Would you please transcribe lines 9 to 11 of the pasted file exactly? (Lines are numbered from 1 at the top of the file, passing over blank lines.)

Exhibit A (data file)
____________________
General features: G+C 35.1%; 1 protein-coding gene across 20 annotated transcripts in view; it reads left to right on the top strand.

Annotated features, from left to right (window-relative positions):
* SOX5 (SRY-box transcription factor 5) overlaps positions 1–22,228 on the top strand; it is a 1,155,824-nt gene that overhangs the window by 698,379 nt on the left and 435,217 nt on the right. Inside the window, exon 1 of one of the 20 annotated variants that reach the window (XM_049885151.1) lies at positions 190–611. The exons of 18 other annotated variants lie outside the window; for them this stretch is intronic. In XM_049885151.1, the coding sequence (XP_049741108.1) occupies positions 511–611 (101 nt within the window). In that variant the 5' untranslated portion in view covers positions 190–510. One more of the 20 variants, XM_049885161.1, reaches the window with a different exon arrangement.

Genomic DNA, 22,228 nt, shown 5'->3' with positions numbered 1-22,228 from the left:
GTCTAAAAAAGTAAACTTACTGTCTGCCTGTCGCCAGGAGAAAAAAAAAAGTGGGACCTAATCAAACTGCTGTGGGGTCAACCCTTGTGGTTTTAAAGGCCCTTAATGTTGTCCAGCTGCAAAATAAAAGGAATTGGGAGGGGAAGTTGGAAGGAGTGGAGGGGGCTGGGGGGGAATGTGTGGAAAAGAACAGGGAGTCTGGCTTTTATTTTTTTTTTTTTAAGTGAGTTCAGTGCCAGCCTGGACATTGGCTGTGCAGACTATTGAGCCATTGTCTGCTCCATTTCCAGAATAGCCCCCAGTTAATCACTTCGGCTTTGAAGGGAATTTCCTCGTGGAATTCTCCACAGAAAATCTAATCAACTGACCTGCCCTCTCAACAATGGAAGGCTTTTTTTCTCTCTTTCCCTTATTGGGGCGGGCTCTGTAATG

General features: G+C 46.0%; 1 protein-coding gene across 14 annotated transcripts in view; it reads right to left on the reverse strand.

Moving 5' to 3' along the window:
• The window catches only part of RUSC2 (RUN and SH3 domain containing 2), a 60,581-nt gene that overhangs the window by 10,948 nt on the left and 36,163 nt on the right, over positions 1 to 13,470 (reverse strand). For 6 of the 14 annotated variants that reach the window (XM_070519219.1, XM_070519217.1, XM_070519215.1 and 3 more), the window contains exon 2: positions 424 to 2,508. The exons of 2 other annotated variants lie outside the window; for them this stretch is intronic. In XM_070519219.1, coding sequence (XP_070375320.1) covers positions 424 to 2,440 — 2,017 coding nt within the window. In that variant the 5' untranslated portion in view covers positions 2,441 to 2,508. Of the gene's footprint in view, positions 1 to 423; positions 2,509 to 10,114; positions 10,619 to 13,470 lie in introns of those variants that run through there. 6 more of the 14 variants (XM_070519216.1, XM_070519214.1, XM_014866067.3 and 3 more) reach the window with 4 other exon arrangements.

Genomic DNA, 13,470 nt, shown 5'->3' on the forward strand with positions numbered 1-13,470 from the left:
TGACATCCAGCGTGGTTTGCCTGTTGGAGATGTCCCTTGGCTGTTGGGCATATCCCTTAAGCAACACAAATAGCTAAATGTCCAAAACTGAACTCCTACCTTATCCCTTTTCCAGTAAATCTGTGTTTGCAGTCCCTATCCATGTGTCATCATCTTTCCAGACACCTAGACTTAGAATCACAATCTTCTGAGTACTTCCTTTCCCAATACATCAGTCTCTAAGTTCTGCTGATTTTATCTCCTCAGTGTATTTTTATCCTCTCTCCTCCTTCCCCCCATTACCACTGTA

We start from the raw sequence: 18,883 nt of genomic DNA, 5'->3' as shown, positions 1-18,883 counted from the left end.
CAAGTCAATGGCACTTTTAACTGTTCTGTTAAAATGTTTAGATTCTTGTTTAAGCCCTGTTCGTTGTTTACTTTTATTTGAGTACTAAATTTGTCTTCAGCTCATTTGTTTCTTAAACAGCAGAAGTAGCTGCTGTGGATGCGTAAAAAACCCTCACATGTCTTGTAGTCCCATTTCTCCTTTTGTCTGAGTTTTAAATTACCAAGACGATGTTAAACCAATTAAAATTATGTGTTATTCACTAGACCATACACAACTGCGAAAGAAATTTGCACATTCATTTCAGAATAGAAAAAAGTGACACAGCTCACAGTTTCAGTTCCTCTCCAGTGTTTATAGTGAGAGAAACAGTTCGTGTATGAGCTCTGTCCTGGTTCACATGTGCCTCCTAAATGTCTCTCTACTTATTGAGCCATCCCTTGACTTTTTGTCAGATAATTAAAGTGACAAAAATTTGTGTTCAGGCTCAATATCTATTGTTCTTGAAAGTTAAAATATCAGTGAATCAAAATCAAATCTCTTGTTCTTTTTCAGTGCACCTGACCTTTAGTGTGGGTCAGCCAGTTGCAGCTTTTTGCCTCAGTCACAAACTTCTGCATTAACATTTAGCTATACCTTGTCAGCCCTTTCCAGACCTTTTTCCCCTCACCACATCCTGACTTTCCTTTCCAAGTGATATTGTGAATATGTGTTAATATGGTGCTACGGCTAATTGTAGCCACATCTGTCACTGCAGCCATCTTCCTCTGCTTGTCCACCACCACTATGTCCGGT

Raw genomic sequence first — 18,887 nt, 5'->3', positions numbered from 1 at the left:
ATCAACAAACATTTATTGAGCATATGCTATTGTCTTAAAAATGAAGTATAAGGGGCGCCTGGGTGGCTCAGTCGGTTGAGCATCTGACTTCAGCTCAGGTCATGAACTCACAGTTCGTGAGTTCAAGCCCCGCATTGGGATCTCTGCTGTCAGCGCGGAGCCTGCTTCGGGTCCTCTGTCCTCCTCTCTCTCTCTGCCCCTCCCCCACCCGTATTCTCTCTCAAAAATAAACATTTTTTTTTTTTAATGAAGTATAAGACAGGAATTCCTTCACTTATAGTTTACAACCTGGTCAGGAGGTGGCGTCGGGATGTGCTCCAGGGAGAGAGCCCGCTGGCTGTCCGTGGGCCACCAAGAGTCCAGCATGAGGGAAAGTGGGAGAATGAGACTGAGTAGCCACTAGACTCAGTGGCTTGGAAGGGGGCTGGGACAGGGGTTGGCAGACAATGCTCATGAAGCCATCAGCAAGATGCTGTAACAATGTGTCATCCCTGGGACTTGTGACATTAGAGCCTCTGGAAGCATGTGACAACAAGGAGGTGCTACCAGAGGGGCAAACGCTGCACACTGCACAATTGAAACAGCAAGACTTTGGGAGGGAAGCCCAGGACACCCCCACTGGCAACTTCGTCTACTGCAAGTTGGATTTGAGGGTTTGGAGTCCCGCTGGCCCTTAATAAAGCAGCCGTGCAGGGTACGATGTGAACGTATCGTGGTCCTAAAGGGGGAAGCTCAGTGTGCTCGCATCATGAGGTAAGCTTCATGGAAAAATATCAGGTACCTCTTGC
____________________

Genomic DNA, 13,470 nt, shown 5'->3' on the forward strand with positions numbered 1-13,470 from the left:
TGACATCCAGCGTGGTTTGCCTGTTGGAGATGTCCCTTGGCTGTTGGGCATATCCCTTAAGCAACACAAATAGCTAAATGTCCAAAACTGAACTCCTACCTTATCCCTTTTCCAGTAAATCTGTGTTTGCAGTCCCTATCCATGTGTCATCATCTTTCCAGACACCTAGACTTAGAATCACAATCTTCTGAGTACTTCCTTTCCCAATACATCAGTCTCTAAGTTCTGCTGATTTTATCTCCTCAGTGTATTTTTATCCTCTCTCCTCCTTCCCCCCATTACCACTGTA

We start from the raw sequence: 18,883 nt of genomic DNA, 5'->3' as shown, positions 1-18,883 counted from the left end.